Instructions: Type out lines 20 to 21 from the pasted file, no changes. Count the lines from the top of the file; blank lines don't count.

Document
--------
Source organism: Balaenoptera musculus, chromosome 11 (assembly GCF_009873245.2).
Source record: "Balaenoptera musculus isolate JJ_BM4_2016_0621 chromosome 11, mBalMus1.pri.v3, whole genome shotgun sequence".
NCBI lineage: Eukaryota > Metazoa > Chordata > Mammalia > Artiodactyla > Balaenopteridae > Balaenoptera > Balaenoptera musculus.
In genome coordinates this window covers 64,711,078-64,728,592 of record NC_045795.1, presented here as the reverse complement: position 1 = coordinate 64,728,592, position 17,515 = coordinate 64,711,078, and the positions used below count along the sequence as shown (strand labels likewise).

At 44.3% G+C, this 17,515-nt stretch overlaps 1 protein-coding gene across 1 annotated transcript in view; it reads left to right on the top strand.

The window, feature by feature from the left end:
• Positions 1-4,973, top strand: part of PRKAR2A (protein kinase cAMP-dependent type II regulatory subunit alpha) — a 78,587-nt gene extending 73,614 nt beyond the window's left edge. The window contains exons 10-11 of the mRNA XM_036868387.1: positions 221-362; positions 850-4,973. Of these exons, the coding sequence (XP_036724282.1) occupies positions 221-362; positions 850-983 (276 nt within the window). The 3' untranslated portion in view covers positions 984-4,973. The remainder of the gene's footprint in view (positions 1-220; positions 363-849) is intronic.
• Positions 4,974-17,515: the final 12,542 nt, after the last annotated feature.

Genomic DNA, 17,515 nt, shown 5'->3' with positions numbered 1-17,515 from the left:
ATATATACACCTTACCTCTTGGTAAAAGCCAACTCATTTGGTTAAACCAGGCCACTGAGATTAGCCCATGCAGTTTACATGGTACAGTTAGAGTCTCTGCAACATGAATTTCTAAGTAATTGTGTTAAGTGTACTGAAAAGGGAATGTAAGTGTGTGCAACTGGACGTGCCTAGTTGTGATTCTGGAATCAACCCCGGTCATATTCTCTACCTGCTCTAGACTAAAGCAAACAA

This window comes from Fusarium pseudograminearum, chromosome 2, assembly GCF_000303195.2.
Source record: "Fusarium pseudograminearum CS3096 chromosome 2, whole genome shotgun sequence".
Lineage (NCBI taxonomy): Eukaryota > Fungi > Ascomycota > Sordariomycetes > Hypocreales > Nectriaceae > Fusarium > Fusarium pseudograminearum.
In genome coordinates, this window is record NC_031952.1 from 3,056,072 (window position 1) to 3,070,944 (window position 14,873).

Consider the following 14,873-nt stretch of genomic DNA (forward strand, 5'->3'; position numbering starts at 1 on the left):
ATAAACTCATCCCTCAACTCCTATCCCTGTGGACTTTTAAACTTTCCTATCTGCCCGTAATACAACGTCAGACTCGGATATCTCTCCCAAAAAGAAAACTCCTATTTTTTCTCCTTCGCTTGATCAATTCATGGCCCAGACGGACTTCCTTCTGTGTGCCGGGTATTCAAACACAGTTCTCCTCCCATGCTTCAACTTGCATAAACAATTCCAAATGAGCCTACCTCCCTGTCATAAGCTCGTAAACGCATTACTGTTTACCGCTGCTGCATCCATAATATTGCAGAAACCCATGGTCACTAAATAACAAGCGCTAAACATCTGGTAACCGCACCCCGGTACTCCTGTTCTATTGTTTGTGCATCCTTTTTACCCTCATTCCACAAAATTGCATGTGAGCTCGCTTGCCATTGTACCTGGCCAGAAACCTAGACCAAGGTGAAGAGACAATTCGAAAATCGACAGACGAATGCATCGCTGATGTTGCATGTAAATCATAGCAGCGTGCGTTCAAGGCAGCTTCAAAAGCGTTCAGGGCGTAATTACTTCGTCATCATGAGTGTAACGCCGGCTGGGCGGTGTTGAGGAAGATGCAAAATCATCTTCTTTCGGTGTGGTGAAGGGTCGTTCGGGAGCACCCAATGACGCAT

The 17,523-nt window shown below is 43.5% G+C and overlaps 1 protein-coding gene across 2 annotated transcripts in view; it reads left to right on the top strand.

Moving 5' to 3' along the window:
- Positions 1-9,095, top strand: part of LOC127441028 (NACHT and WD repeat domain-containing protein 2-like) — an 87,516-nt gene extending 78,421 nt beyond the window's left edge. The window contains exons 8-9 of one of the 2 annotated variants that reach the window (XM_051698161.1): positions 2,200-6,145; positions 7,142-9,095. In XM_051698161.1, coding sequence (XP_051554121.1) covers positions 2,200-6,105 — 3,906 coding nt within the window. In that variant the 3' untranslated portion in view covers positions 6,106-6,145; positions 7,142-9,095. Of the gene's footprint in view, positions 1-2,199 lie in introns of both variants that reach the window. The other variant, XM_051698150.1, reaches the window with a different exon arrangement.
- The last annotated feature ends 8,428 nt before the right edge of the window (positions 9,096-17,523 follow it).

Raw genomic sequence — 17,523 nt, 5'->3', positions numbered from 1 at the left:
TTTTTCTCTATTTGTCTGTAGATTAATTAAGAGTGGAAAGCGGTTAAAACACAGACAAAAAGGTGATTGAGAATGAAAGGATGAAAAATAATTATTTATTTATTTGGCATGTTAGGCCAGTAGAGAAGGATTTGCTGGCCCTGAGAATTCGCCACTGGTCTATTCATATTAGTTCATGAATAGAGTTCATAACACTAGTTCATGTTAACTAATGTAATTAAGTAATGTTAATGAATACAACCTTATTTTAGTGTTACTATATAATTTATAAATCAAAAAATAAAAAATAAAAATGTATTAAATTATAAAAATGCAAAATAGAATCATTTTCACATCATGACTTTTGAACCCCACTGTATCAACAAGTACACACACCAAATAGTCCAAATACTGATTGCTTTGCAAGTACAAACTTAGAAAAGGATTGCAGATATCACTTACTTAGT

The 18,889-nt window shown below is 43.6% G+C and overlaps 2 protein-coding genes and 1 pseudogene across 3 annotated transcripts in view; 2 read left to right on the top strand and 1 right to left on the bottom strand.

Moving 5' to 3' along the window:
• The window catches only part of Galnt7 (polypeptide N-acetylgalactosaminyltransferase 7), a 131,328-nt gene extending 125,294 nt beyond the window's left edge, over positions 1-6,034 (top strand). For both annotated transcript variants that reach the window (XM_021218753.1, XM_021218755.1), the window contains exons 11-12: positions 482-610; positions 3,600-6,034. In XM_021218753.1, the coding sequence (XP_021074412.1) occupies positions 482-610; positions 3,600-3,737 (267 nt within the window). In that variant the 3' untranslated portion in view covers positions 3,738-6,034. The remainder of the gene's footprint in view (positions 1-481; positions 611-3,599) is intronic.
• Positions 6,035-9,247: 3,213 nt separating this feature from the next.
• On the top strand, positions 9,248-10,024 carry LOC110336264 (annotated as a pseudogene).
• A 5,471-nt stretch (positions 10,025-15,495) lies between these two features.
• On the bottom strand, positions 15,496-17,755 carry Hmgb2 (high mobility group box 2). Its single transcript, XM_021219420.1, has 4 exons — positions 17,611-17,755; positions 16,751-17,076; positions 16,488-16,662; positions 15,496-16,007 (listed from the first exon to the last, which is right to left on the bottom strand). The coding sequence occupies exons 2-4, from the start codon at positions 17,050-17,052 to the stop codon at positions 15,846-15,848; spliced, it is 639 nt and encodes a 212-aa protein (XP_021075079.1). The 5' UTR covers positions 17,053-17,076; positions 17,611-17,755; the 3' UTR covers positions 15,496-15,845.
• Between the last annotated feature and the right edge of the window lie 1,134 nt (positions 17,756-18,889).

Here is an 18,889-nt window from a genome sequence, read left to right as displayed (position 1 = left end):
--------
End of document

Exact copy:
- The last annotated feature ends 8,428 nt before the right edge of the window (positions 9,096-17,523 follow it).

Raw genomic sequence — 17,523 nt, 5'->3', positions numbered from 1 at the left: